One of the finest day trips in Europe can be made via five forms of transport from Switzerland’s picturesque city of Lucerne to the forbidding peak of Pilatus. Named after Pontius Pilate, legend dictates that Pontius Pilate went into exile and committed suicide after the trial of Jesus Christ and had his body dumped into a mountain lake on Pilatus.
In medieval times, it was strictly forbidden to attempt to reach the Pilatus summit for fear of provoking Pilate’s wrath. To strengthen the ban, a story abounded that once a year Pilate emerged from the jagged peak and appeared above the lake, dressed in ceremonial robes to unsuccessfully wash his bloodied hands, and anyone who saw him would die within a year.
Today, the spirits and legends have calmed and Pilatus is regularly visited via the Golden Roundtrip (Goldene Rundfahrt). The tour starts with a suburban bus journey (#1) to Kriens before boarding a tiny gondola which takes quarter of an hour to whisk people almost a vertical kilometre to the mountain station of Fräkmüntegg. Switzerland’s longest toboggan run starts from here along with some lovely hikes but the Pilatus peak is reached by taking a larger cable car a further five minutes and another 600 vertical metres to reach 2132 metres above sea level and a stunning panoramic view across Switzerland.
Unlike most of the numerous peaks in Switzerland, Pilatus stands isolated, a mass of grey stone grandly rising above Lucerne and offering panoramic vistas of much of Switzerland. The glistening Lake Lucerne sparkles below, its arms reaching into the verdant Swiss valleys and with the city of Lucerne sprawled along its shoreline. The southern and western views peer over the spectacular Swiss Alps, a veritable ocean of snowy peaks, creaky glaciers and craggy ridgelines including the majestic Mont Blanc and the inconic triple giants of Jungfrau, Monck and Eiger.
Various trails (from a short circle around the peak area to a long trail all the way down the mountain) lead to other panoramic views with cute marmots occasionally nervously watching from their rocky vantage points. A mountain cut-through, ominously named the Dragon’s Walk after the mystical dragons that supposedly inhabit the rocky caves, leads to various short climbs. An historic and a more modern hotel allow folks to spend an overnight stay on this stunning mountain.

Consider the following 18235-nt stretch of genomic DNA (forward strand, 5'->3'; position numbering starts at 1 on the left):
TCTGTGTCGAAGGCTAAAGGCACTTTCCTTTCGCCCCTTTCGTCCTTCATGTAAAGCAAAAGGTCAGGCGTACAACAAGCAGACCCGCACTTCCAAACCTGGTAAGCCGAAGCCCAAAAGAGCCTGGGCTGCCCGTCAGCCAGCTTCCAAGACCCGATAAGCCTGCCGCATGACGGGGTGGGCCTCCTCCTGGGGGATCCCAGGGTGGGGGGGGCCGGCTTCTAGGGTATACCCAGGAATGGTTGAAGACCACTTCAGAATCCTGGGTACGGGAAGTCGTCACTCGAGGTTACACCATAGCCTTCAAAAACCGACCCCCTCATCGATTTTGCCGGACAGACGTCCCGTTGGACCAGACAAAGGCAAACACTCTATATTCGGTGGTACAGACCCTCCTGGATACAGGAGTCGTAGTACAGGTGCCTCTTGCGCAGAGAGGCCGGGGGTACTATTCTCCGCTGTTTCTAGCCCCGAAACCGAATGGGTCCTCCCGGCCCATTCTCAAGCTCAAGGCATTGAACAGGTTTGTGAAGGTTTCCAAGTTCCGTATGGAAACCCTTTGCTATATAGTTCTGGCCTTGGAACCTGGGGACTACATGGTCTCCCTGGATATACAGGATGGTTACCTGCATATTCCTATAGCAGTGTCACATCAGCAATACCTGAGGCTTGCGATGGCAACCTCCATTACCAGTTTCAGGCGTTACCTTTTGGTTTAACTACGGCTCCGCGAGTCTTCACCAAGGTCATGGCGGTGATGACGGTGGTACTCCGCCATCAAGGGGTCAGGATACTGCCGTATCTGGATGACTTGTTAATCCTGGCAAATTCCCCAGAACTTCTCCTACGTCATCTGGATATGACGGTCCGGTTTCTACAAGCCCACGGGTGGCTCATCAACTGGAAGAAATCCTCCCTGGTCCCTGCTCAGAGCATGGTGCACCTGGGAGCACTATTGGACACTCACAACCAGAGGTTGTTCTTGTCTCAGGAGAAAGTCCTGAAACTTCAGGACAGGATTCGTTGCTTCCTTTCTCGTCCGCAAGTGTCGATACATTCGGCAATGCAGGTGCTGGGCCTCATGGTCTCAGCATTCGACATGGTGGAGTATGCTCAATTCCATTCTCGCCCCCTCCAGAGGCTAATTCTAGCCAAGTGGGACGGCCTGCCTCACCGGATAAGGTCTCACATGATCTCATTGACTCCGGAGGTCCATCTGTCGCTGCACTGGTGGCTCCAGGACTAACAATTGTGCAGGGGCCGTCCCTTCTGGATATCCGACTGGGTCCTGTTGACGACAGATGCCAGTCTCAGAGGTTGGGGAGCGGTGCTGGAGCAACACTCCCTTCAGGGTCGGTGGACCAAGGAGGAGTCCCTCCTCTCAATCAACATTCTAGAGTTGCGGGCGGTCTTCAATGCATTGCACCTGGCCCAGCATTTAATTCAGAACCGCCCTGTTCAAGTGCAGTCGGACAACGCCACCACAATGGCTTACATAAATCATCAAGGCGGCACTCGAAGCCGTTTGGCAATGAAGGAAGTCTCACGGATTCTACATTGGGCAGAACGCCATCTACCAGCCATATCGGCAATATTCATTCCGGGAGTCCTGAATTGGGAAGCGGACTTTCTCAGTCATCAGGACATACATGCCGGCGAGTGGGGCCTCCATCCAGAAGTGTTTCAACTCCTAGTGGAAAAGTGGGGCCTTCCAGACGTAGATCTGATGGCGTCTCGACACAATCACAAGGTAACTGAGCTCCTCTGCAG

Its location in central Switzerland as a stand-alone mountain peak makes it an ideal military point with clear vision to the Swiss borders and gun emplacements built into the mountain side. A small café serves (pricey) silky smooth hot chocolate and various tempting treats that bold dohle, imposing birds with a jet black sheen and yellow beak will gladly seize if your concentration wavers onto the view for even a second.
All walked out and relaxed, the journey down involves riding the world’s steepest cog railway. Praying that the brakes continue to function as they have since 1889 on this historic train and running for 4.5 kilometres at a gradient that reaches 48 degrees, the forty minute journey on the vivid red rail cars weaves its way down Pilatus to the shore of Lake Lucerne at Alpnachstad, where a 70 minute boat cruise across the beautiful Lake Lucerne (the subject of panoramic photos only two hours earlier) and back to the city.
The journey can be done in either direction and I strongly recommend that the trip is started early in the morning as the weather and clouds often reportedly roll in later in the day. While in Lucerne, make sure you check out both the moving Lion statue and the wonderful Chapel Bridge.
In the middle ages a brave monk and a handful of his intrepid followers clambered up Pilatus to confront the spirit of Pilate throwing rocks in the cursed lake. Pilatus stands tall among Swiss mountains, nout juts for its stories but for its spectacular vistas across Switzerland with wonderful alpine hikes and the adventure of being able to travel via boat, cog railway, cable car and gondola as part of the journey.
Note: Map courtesy of Pilatus Bahnen.